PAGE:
FBS Receives Best Forex Broker Europe 2019 Award by The European MagazineGo to article >>
I needed more information on the topic and, fortunately, I didn’t have far to go. We work in a awesome building in the City of London and when we are not working on news analytics for FX brokers, we get to network and share ideas with some cool people with creative concepts.
Most of these individuals are younger than I (OK, they are ALL younger than I am) and were not born in the UK. So, I asked a simple question: “Do you and you friends worry about having to leave the UK as a result of the Brexit vote?” The answer was a resounding 100% “Yes”. Of course, in kind, I was asked, “What do YOU think is going to happen?” I did not mention cats at this point.
Along the same vein, I belong to a couple of closed Facebook groups, open only to those born in my home country and living in the UK. The discussions are usually based around UK documents, driving licenses, hard water, where to find the best poutine, and where to score some back-alley, imported KD (don’t ask).
Suddenly, last week, there were a number of Facebook group posts about leaving the UK, about threatening to leave the UK, or about actually packing to leave the UK, as a result of the Brexit vote!
I hate to use the word paranoia, but…
After all this evidence, I still thought that something was missing. We have: the fantastic financial projections; the wildly fluctuating news analytics; the battening down of the hatches; the possibility of mass exodus! It was all too familiar somehow. Finally, last Thursday night, while chatting with my wife on this very topic, it occurred to me why this situation felt vaguely nostalgic:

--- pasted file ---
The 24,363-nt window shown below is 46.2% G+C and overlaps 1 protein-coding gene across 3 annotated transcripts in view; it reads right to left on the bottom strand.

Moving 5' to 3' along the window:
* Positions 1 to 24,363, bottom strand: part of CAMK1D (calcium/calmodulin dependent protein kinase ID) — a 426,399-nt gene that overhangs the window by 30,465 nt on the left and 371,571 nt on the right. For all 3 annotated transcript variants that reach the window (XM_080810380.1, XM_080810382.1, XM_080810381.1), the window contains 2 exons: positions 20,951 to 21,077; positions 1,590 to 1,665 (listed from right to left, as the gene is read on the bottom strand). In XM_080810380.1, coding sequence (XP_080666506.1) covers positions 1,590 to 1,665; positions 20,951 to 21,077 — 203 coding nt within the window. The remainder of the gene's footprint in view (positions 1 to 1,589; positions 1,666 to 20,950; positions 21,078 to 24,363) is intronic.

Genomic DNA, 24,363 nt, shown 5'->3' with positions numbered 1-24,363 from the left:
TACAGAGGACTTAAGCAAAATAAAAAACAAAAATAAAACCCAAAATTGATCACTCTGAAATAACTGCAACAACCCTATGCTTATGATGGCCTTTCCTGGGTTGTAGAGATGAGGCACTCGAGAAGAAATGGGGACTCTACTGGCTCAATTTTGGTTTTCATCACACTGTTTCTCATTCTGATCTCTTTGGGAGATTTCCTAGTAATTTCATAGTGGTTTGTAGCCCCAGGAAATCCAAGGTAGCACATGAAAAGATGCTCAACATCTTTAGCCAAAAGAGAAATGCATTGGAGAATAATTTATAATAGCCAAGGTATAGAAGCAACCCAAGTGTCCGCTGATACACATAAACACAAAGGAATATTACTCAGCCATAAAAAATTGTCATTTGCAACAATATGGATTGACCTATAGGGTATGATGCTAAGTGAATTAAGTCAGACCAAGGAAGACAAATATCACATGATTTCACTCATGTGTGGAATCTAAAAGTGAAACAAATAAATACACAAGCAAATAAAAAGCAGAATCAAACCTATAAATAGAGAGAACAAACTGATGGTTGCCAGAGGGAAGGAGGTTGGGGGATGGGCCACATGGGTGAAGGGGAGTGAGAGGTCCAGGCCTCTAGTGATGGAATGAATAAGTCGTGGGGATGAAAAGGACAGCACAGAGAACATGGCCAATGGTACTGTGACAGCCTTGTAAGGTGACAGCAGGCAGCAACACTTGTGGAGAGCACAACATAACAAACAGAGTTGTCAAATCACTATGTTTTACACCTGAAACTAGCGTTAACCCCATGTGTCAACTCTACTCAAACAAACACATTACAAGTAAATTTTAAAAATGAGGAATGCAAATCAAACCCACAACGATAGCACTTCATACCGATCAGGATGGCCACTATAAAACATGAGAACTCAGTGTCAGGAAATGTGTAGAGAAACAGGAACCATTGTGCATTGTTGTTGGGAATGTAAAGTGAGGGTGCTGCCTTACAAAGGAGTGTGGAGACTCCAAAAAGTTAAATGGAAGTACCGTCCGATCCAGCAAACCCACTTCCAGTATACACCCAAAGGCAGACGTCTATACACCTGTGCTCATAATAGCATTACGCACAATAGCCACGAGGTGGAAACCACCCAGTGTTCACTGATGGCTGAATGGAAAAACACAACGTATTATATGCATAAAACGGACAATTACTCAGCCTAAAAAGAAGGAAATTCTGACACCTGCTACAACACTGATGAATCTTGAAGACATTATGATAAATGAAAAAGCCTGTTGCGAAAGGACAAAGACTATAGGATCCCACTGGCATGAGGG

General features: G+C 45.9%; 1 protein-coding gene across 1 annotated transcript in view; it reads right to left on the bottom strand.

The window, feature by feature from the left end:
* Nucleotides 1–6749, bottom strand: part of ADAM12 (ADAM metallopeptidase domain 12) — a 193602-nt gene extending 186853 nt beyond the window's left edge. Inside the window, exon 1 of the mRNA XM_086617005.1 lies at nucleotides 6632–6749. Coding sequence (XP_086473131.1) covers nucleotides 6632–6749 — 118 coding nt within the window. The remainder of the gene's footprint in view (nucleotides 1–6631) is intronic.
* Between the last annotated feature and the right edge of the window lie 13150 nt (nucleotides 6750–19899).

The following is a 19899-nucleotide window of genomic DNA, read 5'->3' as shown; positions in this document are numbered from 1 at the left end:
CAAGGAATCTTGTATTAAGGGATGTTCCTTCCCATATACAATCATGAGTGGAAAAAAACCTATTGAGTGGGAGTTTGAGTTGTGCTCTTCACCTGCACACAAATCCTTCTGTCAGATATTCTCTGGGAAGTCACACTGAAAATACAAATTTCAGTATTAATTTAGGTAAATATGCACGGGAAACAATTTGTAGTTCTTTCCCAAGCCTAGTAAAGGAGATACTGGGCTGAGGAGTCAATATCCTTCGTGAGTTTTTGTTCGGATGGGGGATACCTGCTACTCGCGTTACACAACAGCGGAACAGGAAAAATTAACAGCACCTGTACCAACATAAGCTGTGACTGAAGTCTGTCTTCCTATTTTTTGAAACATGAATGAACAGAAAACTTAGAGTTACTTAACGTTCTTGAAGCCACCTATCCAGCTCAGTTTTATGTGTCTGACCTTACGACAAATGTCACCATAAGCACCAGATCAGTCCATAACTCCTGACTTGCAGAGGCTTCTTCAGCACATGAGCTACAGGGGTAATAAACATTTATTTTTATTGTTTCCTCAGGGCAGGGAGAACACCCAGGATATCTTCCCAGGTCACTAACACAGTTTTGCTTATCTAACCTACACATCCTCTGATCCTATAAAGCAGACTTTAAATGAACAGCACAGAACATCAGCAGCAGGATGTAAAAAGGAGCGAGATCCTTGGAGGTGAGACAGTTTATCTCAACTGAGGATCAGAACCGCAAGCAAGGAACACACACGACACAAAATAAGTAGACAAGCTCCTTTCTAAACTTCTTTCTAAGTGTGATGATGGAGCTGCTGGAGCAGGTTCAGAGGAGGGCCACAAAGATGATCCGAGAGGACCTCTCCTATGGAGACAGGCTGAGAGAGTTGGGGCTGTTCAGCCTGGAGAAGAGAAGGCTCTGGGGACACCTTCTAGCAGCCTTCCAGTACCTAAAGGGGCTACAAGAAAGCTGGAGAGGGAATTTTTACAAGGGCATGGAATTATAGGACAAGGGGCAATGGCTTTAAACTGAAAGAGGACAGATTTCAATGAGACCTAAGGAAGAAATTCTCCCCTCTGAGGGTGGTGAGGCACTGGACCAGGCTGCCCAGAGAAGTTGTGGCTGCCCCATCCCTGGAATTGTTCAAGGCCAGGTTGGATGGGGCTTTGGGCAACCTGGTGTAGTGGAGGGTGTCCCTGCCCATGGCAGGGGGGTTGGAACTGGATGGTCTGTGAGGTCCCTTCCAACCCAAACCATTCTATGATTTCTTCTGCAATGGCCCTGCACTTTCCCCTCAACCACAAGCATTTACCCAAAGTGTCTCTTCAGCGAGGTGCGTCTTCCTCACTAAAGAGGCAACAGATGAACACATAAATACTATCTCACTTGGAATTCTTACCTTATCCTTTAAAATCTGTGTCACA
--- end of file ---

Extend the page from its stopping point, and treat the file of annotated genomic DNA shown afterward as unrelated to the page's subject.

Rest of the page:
During 1999, common theory purported that every computer system on the planet would fail just after 31 December, 1999 at 11:59 and 59 seconds. Something to do with internal clocks. At the time, paranoia was rife with intelligent people stocking up a full year’s supply of canned goods, drinking water, batteries and enough Corn Flakes to feed Portugal. Basements and pantries were crammed…with stuff.
The writings of Nostradamus were suddenly being reprinted and many predicted our return to savagery with bows, arrows and spears. Individuals, corporations, and governments, globally, all prepared for the worst. Fortunes were being made by IT companies who ‘updated’ software and systems. I, personally, made a wild prediction which very few people believed.
There we were then. It was 31 December, 1999 at 11:59 and 59 seconds and we were on holiday in Aswan, Egypt, with CNN on the hotel room television. We were viewing the special program — Y2K Watch. As the new millennium came into being around the world in Auckland, Sydney, Tokyo, etc. CNN showed us, not only the fireworks and festivities, but the shocking results of the predicted meltdown of the planet’s IT infrastructure.
My crazy prediction came true! Absolutely, positively, nothing had changed!
So? What’s going to happen when we wake up Friday, 24 June 2016? Depending on the Brexit result, will a cappuccino at Starbucks suddenly cost £20? Will Boris Johnson be able to sell his German bus for a huge profit? Will David Cameron be saying, “Ooops!” or “I’m glad THAT’S over!”
On Thursday, 23 June, 2016 we will finally be able to…OPEN THE BOX!